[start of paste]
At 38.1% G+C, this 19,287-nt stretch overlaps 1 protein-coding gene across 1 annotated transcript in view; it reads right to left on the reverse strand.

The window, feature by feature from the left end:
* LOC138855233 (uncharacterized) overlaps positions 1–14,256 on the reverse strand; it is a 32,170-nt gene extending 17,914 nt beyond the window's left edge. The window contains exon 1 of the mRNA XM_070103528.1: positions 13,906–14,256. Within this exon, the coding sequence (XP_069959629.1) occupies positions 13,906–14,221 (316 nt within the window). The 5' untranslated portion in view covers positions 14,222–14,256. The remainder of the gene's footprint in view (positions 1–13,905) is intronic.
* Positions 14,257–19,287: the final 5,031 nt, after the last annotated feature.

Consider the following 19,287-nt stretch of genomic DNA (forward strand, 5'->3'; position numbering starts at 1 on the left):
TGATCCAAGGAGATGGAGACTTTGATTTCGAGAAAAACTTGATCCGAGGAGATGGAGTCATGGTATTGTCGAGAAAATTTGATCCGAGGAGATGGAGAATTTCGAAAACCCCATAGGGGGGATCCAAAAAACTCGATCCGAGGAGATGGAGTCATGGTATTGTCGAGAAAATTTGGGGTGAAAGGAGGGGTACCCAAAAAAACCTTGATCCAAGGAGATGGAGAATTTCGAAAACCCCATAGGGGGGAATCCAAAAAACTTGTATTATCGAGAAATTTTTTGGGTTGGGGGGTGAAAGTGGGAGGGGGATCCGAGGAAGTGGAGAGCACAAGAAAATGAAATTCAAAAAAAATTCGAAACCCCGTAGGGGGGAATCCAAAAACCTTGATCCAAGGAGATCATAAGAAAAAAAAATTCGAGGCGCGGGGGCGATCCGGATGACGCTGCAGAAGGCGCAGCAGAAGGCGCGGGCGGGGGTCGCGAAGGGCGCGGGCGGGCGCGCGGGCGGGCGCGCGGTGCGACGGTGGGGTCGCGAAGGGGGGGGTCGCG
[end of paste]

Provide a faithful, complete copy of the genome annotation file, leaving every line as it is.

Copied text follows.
At 38.1% G+C, this 19,287-nt stretch overlaps 1 protein-coding gene across 1 annotated transcript in view; it reads right to left on the reverse strand.

The window, feature by feature from the left end:
* LOC138855233 (uncharacterized) overlaps positions 1–14,256 on the reverse strand; it is a 32,170-nt gene extending 17,914 nt beyond the window's left edge. The window contains exon 1 of the mRNA XM_070103528.1: positions 13,906–14,256. Within this exon, the coding sequence (XP_069959629.1) occupies positions 13,906–14,221 (316 nt within the window). The 5' untranslated portion in view covers positions 14,222–14,256. The remainder of the gene's footprint in view (positions 1–13,905) is intronic.
* Positions 14,257–19,287: the final 5,031 nt, after the last annotated feature.

Consider the following 19,287-nt stretch of genomic DNA (forward strand, 5'->3'; position numbering starts at 1 on the left):
TGATCCAAGGAGATGGAGACTTTGATTTCGAGAAAAACTTGATCCGAGGAGATGGAGTCATGGTATTGTCGAGAAAATTTGATCCGAGGAGATGGAGAATTTCGAAAACCCCATAGGGGGGATCCAAAAAACTCGATCCGAGGAGATGGAGTCATGGTATTGTCGAGAAAATTTGGGGTGAAAGGAGGGGTACCCAAAAAAACCTTGATCCAAGGAGATGGAGAATTTCGAAAACCCCATAGGGGGGAATCCAAAAAACTTGTATTATCGAGAAATTTTTTGGGTTGGGGGGTGAAAGTGGGAGGGGGATCCGAGGAAGTGGAGAGCACAAGAAAATGAAATTCAAAAAAAATTCGAAACCCCGTAGGGGGGAATCCAAAAACCTTGATCCAAGGAGATCATAAGAAAAAAAAATTCGAGGCGCGGGGGCGATCCGGATGACGCTGCAGAAGGCGCAGCAGAAGGCGCGGGCGGGGGTCGCGAAGGGCGCGGGCGGGCGCGCGGGCGGGCGCGCGGTGCGACGGTGGGGTCGCGAAGGGGGGGGTCGCG